The TIME 100
EVERY YEAR, TIME MAGAZINE PUBLISHES A LIST OF THE 100 most influential people in the world. The new list came out today, and there are people you would expect (Steve Jobs) and people you could debate (Ashton Kutcher). Then there are people you’ve never heard of.
Introducing Deborah Gist. I didn’t get much space, which is just how these things go, so I’ll take a second here to tell you a little more about why Gist made the list.
When Deborah Gist took over as commissioner of Rhode Island’s schools last summer, she made a battery of bold, smart decisions that would be considered common sense in almost any industry but are shocking and rare in education:
Gist sent a letter to superintendents explaining that all staffing decisions would be based on student needs and teacher qualifications—not just seniority. She also began building a new teacher evaluation system, in which, first of all, teachers will get annual reviews (a radical practice that happens in only 15 other states, according to a 2009 National Council on Teacher Quality report). And 51% of the review will be based on performance—whether a teacher’s students improved on test scores or other metrics over the school year.
Gist made other changes, too—almost all focused on teachers, the one school-based factor that makes the most difference in student learning, according to decades of research. When she learned that Rhode Island’s teacher-training programs had one of the nation’s lowest “cut scores”—or minimum entry requirements for SAT or other tests—she asked a staffer to find out which state had the highest score. Then she set Rhode Island’s score one point higher.
To be sure, Gist is not the first education leader to make audaciously sensible decisions. But she is different from other reformers in that she speaks with a natural compassion for teachers—and she was herself a teacher for 8 years, in Florida and Texas. She seems willing to fight, but she doesn’t seem to enjoy the kill. “She’s not unkind, and she’s not mean. She doesn’t put anybody down,” says Julia Steiny, an education columnist in the Providence Sunday Journal. “She’s just aggressive.”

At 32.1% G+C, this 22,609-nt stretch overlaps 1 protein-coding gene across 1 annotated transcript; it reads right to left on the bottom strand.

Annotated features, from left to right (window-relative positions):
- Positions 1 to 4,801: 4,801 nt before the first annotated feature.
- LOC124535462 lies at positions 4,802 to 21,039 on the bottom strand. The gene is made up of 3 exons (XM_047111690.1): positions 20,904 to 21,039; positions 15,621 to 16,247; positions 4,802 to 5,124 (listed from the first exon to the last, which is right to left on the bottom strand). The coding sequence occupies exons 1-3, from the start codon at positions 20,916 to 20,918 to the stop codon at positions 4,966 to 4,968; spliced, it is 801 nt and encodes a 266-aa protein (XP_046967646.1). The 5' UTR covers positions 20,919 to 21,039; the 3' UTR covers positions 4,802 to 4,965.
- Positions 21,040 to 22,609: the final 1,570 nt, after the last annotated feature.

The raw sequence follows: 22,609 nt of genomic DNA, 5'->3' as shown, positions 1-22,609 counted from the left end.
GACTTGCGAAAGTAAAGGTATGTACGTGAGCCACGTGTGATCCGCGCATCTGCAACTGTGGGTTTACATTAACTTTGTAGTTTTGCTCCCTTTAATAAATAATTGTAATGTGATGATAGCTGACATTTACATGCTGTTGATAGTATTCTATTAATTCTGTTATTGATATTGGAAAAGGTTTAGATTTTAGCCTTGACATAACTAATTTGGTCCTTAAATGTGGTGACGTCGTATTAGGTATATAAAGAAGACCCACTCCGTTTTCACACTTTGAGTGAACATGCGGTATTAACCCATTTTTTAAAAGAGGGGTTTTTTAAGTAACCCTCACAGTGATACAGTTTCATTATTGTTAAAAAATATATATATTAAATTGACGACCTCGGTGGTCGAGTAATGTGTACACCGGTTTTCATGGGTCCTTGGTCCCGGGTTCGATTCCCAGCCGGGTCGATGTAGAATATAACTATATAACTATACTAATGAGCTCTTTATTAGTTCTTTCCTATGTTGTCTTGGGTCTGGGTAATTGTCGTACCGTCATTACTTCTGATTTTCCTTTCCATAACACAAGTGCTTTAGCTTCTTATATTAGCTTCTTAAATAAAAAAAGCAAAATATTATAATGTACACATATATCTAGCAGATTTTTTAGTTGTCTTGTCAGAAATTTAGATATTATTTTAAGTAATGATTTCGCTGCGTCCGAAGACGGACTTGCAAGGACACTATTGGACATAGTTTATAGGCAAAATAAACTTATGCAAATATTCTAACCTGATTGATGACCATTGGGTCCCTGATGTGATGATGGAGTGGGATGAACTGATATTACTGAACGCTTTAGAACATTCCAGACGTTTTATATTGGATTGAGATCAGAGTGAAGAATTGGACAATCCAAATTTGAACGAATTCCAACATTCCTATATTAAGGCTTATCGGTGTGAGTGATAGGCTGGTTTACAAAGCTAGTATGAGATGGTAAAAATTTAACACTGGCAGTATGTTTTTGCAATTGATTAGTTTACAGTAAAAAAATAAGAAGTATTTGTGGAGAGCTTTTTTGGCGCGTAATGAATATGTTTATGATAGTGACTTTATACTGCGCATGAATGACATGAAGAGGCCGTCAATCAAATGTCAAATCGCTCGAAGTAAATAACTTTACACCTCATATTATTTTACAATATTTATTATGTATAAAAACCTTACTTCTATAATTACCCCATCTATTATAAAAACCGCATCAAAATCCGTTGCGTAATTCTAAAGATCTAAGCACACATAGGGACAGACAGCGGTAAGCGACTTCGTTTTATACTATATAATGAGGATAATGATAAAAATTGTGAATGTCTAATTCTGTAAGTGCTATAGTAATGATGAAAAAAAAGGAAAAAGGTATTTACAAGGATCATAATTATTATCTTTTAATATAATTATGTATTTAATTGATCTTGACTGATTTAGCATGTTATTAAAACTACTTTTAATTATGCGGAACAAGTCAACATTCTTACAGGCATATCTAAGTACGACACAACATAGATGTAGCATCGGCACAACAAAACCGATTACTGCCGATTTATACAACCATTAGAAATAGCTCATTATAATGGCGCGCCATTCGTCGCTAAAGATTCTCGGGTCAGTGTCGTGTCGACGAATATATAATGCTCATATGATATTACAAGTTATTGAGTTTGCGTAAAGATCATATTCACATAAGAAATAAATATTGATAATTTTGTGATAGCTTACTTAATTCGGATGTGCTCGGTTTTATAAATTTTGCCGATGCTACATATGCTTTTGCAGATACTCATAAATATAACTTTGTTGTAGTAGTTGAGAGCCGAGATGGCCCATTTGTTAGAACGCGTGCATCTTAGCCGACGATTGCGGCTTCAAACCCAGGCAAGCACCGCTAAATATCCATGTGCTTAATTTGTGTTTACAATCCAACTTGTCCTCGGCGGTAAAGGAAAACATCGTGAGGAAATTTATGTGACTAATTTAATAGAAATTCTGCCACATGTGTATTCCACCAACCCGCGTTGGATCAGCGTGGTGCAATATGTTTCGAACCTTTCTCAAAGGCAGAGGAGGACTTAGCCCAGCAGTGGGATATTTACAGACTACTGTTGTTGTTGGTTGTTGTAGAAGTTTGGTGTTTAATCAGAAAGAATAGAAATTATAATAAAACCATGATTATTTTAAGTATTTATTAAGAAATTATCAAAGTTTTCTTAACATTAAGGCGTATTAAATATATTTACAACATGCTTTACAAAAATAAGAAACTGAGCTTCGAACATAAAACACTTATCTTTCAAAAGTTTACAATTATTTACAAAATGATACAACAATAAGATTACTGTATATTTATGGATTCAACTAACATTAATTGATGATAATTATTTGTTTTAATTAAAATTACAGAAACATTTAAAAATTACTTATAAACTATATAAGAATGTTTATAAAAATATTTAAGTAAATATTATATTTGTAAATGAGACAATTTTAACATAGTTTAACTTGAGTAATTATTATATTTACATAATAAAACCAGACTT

This spring, Gist made national news after one of the state’s superintendents, acting with her support, fired all the teachers at Central Falls High School, one of the state’s worst-performing schools. The superintendent acted after the union refused to agree to a series of reforms. Yesterday, the union filed suit against Gist, the school district and the superintendent in an effort to block the firings.
It’s still unclear what will happen at Central Falls. But so far, Gist seems to be working hard to prioritize the interests of the school’s students, who have been failed by the system for many years.
In February, Gist did a live “chat” with readers of the Providence Journal. One man, who identified himself as Matt, asked her to apologize for having said in the past that American school leaders recruit the majority of their teachers from the bottom third of high school students going to college.
Gist’s reply was exquisite: “Matt: As a traditionally trained teacher, I know this is difficult to hear. I don’t like it either. Unfortunately, it is true. While there are many extraordinarily intelligent educators throughout Rhode Island and our country, the US—unlike other high performing countries—recruits our teachers from the lowest performers in our secondary schools based on SAT scores and other performance data. If you have a source that shows otherwise, I’d love to see that.”